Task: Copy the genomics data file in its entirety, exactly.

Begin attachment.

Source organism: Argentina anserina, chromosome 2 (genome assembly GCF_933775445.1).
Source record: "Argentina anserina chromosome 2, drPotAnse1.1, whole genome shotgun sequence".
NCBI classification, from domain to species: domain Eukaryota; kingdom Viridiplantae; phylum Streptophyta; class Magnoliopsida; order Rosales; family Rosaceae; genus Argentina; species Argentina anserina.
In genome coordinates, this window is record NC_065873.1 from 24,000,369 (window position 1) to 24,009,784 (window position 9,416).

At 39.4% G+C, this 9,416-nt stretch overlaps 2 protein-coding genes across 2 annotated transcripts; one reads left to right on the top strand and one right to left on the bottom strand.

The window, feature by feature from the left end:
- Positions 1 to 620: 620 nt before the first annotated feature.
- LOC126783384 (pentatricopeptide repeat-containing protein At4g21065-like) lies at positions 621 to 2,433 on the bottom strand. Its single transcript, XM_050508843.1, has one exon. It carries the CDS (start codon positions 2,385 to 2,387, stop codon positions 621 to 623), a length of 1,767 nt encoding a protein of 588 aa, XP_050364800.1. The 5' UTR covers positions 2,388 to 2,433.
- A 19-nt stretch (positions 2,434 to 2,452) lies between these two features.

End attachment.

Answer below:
Source organism: Argentina anserina, chromosome 2 (genome assembly GCF_933775445.1).
Source record: "Argentina anserina chromosome 2, drPotAnse1.1, whole genome shotgun sequence".
NCBI classification, from domain to species: domain Eukaryota; kingdom Viridiplantae; phylum Streptophyta; class Magnoliopsida; order Rosales; family Rosaceae; genus Argentina; species Argentina anserina.
In genome coordinates, this window is record NC_065873.1 from 24,000,369 (window position 1) to 24,009,784 (window position 9,416).

At 39.4% G+C, this 9,416-nt stretch overlaps 2 protein-coding genes across 2 annotated transcripts; one reads left to right on the top strand and one right to left on the bottom strand.

The window, feature by feature from the left end:
- Positions 1 to 620: 620 nt before the first annotated feature.
- LOC126783384 (pentatricopeptide repeat-containing protein At4g21065-like) lies at positions 621 to 2,433 on the bottom strand. Its single transcript, XM_050508843.1, has one exon. It carries the CDS (start codon positions 2,385 to 2,387, stop codon positions 621 to 623), a length of 1,767 nt encoding a protein of 588 aa, XP_050364800.1. The 5' UTR covers positions 2,388 to 2,433.
- A 19-nt stretch (positions 2,434 to 2,452) lies between these two features.